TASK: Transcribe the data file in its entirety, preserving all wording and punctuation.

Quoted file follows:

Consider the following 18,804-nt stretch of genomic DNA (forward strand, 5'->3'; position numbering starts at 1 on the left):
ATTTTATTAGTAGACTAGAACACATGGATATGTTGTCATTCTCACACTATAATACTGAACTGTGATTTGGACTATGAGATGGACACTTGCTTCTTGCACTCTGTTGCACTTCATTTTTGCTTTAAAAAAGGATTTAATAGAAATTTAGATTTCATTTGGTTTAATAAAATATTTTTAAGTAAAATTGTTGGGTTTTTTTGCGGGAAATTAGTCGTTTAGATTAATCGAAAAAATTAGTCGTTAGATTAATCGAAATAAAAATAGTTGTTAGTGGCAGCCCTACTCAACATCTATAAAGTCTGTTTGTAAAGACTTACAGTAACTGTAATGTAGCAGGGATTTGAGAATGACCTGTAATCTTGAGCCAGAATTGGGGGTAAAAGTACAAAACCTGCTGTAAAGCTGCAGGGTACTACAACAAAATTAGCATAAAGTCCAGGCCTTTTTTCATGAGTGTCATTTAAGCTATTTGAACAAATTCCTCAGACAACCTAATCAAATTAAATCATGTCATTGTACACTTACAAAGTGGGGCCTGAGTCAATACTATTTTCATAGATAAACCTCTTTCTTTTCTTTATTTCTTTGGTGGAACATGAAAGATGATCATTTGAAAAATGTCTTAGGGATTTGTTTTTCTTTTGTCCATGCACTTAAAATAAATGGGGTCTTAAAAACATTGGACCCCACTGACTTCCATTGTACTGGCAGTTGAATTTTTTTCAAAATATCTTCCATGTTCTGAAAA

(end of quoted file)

Consider the following 18,804-nt stretch of genomic DNA (forward strand, 5'->3'; position numbering starts at 1 on the left):
ATTTTATTAGTAGACTAGAACACATGGATATGTTGTCATTCTCACACTATAATACTGAACTGTGATTTGGACTATGAGATGGACACTTGCTTCTTGCACTCTGTTGCACTTCATTTTTGCTTTAAAAAAGGATTTAATAGAAATTTAGATTTCATTTGGTTTAATAAAATATTTTTAAGTAAAATTGTTGGGTTTTTTTGCGGGAAATTAGTCGTTTAGATTAATCGAAAAAATTAGTCGTTAGATTAATCGAAATAAAAATAGTTGTTAGTGGCAGCCCTACTCAACATCTATAAAGTCTGTTTGTAAAGACTTACAGTAACTGTAATGTAGCAGGGATTTGAGAATGACCTGTAATCTTGAGCCAGAATTGGGGGTAAAAGTACAAAACCTGCTGTAAAGCTGCAGGGTACTACAACAAAATTAGCATAAAGTCCAGGCCTTTTTTCATGAGTGTCATTTAAGCTATTTGAACAAATTCCTCAGACAACCTAATCAAATTAAATCATGTCATTGTACACTTACAAAGTGGGGCCTGAGTCAATACTATTTTCATAGATAAACCTCTTTCTTTTCTTTATTTCTTTGGTGGAACATGAAAGATGATCATTTGAAAAATGTCTTAGGGATTTGTTTTTCTTTTGTCCATGCACTTAAAATAAATGGGGTCTTAAAAACATTGGACCCCACTGACTTCCATTGTACTGGCAGTTGAATTTTTTTCAAAATATCTTCCATGTTCTGAAAA